“I ain’t no teacher, and certainly ain’t no lawyer,” said Stan, nodding with respect to both Aaron and Chris, “but it just doesn’t stand to reason that Joe Biden, who never even came out of his basement, got more votes than Barack Obama, who everyone thought was the Second Coming of Martin Luther King.”

“And you would be right, Stan,” said Aaron. “The fact is that Trump was ahead in Georgia, Wisconsin, Michigan, and Pennsylvania when all of a sudden in the middle of the night they all quit counting—or in Georgia’s case claimed a plumbing leak—and got the poll watchers out. Then, shazaam! Hundreds of thousands of Biden votes appeared on the ledgers.”

“The Dominion voting machines . . .” Chris inserted.

“Yes, absolutely.”

Stan was puzzled. “Wait, what are ‘Dominion voting machines? We had a paper ballot here where we used a sharpie to draw a line from Trump’s name over to a dot. Like connect the dots.”

“Wait,” said Phil, “You used a sharpie? They didn’t give us sharpies. We had special pens attached to the voting booth itself.”

“Well, at our location they said they ran out, so they gave us sharpies,” Stan noted.

“Are you sure your vote was counted?” Phil asked.

“How would I know that?” replied Stan. “I just assumed it was.”

Phil went over to his in-shop computer, poked a few keys, and up popped the county website. “Right here, Stan.” After a few more keystrokes, his information came up with the statement, “Your vote has been counted!”

“Would you look at that?” exclaimed Stan. “So, anyway, how is Trump going to overcome all those votes. Isn’t he behind by five or six million . . .?”

“All fraudulent . . . .” murmured Chris.

Aaron picked up the opportunity to educate Stan, whose Constitutional grounding was obviously inadequate.

“Trump doesn’t have to overcome all of them, just those in the four key states of Georgia, Michigan, Wisconsin, and Pennsylvania. And they all used these Dominion machines.”

“Dominion.” Said Phil, stopping again. “There’s that word again. What are you talking about with the ‘Dominion machines?’”

Chris jumped in. “Many states had these voting machines made by Dominion that, it is argued by the Trump lawyers, changed votes. In one case, I think in Michigan, over 19,000 votes were added to Biden and at the very same moment, the exact same number of votes disappeared from Trump’s column. And these changes mostly happened in the middle of the night when the poll watchers were excluded . . .”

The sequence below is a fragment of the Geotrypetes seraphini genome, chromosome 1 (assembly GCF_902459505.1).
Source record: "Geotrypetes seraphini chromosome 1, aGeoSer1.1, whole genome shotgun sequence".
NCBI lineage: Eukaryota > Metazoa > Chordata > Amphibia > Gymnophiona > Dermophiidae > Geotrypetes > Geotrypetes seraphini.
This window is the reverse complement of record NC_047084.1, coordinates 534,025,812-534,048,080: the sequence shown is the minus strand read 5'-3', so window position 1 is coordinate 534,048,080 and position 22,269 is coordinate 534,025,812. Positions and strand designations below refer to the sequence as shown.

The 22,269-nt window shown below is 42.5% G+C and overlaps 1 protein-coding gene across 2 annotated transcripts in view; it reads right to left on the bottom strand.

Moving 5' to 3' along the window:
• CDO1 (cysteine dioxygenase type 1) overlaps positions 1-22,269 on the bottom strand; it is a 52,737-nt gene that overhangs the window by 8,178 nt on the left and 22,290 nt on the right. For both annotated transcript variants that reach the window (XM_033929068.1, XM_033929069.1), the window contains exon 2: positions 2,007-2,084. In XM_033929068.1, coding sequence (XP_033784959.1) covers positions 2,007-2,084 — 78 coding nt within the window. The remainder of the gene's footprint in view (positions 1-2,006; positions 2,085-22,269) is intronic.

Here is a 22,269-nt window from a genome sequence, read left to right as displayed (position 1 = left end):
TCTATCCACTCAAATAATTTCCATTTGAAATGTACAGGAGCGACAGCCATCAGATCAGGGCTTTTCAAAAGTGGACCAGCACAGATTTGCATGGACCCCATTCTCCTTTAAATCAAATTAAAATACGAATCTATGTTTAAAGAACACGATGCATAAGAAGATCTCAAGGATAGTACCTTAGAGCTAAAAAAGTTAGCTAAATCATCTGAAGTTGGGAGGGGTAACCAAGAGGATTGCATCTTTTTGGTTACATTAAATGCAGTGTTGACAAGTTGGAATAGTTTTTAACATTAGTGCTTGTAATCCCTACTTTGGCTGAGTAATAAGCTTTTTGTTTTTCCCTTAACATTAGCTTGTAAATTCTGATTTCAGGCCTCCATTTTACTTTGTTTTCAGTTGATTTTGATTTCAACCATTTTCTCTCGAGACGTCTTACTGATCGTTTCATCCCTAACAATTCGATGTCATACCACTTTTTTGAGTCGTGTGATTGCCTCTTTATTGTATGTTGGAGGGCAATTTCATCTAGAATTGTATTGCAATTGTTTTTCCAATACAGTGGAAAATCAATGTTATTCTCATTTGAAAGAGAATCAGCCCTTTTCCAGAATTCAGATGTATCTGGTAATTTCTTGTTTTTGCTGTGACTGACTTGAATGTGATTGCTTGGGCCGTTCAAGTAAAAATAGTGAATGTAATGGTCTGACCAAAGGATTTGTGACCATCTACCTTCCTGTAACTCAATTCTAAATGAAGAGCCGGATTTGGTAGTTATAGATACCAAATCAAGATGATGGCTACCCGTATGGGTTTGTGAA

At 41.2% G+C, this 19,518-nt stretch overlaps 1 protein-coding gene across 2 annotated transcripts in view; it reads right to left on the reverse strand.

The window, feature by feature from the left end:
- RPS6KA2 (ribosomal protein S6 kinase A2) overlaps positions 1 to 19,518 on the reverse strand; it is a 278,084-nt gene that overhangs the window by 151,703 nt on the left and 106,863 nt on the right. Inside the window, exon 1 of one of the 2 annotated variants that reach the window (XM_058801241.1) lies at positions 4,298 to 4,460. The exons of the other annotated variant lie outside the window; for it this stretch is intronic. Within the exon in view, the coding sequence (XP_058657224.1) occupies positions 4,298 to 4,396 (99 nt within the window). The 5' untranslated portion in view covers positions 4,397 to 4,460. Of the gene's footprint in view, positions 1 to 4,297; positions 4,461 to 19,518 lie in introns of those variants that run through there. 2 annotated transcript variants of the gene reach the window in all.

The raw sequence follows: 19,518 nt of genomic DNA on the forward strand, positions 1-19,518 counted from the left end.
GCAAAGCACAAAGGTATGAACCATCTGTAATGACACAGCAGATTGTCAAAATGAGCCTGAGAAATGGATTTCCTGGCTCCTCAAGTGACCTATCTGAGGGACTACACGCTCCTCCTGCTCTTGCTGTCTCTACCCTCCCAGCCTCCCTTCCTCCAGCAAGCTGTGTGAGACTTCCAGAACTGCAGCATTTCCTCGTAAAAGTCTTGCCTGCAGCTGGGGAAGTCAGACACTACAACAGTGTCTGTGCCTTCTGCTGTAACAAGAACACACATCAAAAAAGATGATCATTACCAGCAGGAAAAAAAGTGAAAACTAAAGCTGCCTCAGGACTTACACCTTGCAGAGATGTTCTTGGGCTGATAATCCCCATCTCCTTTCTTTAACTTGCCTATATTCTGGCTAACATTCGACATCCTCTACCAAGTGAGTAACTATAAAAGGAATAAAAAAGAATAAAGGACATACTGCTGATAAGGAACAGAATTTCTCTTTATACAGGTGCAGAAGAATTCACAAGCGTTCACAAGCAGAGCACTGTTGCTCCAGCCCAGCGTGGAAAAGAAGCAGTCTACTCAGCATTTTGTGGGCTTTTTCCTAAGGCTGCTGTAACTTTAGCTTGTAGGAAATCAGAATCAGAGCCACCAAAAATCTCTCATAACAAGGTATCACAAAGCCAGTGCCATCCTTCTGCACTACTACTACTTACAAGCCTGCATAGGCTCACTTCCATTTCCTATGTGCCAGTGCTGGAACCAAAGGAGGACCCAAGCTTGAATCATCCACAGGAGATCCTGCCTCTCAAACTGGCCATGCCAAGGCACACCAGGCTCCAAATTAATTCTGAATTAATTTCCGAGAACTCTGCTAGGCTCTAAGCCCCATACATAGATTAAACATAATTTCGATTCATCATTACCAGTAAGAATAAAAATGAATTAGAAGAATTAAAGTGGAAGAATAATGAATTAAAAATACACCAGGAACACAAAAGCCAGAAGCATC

“ . . . so nobody could stop it,” Aaron added.

“So what are Trump’s people doing about it? I mean, isn’t there a time limit on how long this can go on?” Phil clipped while questioning, pulling out the electric razor for the back hairline.

Chris continued to explain. “As I said, they have these suits that may take some of the votes off, but I don’t think enough.”

Phil made a face, though not clear if it was at what Chris said or at his handiwork, which he proceeded to redress. “So why would they do it if it’s not enough?”

“One theory,” Aaron said, “is that they are trying to lay a cross-state case for the state legislators to clearly see fraud at work and to submit slates of Trump electors.”

“Wait,” said the confused Stan, making a timeout signal. “I thought electors just rubber-stamped what the people voted.”

“Not quite, Stan,” said Aaron. “Originally the state legislators had all the power. They selected whomever they wanted. But by the early 1800s, they started following the will of the population. Today? Most legislators don’t even have a clue that they are empowered by the U.S. Constitution to make their own elector slate selection if they think fraud was involved.”

Chris shook his head, “No, we have a number of states that have laws requiring the state legislators follow the popular vote in their state.

Aaron looked shocked. “Chris, you know better than that. The U.S. Constitution says that the state legislators are not bound by state law if it violates the Constitution.”

“Yes, I know. But do they?”

“Well,” responded Aaron, “that’s the $64,000 question, isn’t it? And it’s one thing if they are aware of their Constitutional role and powers, it’s quite another for them to act. This hasn’t been done, ever. The state legislatures have never invalidated a national election.”

“True,” Chris agreed. “But neither have they ever seen this level of fraud before.”

“Aren’t we running out of time? I mean, there is an inauguration of somebody in about two months.” Phil tapped his calendar behind him.

“Probably,” Chris admitted. “Time is against Trump. The longer this drags on, the longer it is assumed Biden won, and the harder it is to overturn anything.”

“So the fate of the United States rests in the hands of a few judges and some state legislators?” Stan asked in amazement.

“Yep” Chris, Aaron, and Phil all said in unison.


Larry Schweikart is the co-author with Michael Allen of A Patriot’s History of the United States, author of Reagan: The American President, and founder of the Wild World of History, a history curriculum website with full courses in US and World History for grades 9-12, including teacher guide, student workbooks, tests/answer keys, images/maps, graphs, and video lessons accompanying every lesson (